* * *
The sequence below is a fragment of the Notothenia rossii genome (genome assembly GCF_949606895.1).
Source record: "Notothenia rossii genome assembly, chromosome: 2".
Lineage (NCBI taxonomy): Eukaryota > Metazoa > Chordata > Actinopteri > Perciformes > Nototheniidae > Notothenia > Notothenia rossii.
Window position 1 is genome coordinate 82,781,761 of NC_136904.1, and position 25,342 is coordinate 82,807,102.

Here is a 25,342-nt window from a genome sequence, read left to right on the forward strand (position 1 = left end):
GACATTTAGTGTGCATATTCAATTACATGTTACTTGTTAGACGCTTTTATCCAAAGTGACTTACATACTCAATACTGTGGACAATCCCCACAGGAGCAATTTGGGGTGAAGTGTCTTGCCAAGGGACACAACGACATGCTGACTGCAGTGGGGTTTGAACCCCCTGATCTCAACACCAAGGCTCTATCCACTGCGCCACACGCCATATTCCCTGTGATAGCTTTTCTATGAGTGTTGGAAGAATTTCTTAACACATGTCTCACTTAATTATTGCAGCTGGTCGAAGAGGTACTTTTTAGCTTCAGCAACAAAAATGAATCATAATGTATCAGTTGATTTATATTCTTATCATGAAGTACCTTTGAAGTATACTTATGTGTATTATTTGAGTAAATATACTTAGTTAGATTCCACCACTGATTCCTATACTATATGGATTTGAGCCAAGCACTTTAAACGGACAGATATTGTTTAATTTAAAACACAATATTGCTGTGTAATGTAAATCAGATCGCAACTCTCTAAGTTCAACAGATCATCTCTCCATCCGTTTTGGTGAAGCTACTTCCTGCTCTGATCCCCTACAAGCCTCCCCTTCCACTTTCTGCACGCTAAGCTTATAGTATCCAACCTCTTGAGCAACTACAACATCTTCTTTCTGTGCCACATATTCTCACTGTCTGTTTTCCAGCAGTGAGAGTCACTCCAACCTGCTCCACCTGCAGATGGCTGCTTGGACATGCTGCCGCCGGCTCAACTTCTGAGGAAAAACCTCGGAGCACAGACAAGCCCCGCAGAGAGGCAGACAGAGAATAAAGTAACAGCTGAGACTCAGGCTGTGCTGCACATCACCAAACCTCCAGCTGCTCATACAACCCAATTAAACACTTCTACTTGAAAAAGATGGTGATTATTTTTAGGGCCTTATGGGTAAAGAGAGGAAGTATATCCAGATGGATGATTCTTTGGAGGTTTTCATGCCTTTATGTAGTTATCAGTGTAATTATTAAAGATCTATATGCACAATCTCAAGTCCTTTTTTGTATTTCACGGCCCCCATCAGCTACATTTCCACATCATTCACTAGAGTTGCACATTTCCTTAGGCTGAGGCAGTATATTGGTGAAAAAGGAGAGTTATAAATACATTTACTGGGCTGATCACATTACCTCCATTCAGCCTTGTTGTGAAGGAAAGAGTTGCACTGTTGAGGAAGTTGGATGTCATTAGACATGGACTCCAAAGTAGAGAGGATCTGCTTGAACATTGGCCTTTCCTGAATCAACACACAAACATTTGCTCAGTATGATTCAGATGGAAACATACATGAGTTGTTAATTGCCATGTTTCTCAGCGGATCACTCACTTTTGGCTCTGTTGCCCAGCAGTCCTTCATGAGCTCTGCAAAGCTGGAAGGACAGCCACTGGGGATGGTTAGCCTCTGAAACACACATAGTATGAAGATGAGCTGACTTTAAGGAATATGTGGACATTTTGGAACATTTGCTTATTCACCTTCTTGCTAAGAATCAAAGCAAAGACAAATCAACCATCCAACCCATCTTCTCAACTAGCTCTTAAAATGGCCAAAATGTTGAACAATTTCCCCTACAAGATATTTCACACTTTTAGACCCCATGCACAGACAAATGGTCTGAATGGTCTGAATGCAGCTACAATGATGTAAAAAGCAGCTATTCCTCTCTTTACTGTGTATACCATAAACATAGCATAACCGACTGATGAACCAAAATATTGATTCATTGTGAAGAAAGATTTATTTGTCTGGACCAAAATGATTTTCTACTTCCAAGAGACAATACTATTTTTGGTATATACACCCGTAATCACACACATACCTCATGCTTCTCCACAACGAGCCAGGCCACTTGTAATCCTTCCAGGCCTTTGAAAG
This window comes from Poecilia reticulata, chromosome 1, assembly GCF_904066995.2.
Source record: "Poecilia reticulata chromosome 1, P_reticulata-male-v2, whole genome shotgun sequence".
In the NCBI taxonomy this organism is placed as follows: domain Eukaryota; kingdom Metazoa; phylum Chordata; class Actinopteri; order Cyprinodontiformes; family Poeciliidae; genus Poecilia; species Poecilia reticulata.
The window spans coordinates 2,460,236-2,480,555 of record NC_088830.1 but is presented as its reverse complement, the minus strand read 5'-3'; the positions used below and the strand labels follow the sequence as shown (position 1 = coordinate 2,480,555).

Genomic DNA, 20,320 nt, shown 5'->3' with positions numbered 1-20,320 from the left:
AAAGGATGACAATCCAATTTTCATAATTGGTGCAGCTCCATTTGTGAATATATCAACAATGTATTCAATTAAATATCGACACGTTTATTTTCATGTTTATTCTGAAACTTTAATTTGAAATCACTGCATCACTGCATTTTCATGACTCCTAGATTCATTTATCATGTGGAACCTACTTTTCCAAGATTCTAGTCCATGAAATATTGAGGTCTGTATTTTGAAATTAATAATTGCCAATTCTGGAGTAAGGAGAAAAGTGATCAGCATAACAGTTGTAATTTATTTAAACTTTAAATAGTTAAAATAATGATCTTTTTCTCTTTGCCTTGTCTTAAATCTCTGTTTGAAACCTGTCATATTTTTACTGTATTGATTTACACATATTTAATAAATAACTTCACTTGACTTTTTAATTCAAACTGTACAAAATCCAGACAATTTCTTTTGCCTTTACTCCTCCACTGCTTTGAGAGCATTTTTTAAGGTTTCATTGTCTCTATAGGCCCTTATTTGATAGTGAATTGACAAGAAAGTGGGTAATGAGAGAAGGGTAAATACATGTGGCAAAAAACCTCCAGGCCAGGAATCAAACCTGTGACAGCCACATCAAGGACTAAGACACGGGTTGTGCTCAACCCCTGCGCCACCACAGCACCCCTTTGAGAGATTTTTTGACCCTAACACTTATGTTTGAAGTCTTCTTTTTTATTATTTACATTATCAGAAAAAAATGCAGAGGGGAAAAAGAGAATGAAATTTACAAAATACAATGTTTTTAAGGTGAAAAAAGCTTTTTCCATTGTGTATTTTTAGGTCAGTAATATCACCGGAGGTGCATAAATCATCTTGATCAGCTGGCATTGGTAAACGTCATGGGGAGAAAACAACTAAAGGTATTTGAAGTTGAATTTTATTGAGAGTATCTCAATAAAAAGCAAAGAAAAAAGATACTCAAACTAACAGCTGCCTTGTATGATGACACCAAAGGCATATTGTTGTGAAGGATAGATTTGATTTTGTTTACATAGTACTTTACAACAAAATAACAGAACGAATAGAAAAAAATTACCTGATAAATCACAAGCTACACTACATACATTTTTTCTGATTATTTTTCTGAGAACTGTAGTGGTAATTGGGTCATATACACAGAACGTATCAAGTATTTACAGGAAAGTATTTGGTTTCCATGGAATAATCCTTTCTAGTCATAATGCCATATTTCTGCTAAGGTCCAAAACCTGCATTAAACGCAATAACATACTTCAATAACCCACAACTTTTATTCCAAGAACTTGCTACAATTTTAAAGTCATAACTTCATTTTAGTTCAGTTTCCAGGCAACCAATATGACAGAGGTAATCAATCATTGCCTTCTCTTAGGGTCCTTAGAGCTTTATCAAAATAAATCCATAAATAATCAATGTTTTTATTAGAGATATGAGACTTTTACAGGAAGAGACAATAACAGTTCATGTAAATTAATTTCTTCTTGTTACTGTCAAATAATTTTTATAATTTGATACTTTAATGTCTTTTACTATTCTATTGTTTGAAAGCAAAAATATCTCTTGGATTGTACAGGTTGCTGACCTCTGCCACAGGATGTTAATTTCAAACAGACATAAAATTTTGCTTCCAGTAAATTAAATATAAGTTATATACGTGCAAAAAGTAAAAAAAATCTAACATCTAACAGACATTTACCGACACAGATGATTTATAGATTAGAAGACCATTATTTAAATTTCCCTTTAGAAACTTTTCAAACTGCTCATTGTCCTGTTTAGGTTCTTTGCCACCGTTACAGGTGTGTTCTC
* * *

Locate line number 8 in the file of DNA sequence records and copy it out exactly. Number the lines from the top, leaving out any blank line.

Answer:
Source record: "Poecilia reticulata chromosome 1, P_reticulata-male-v2, whole genome shotgun sequence".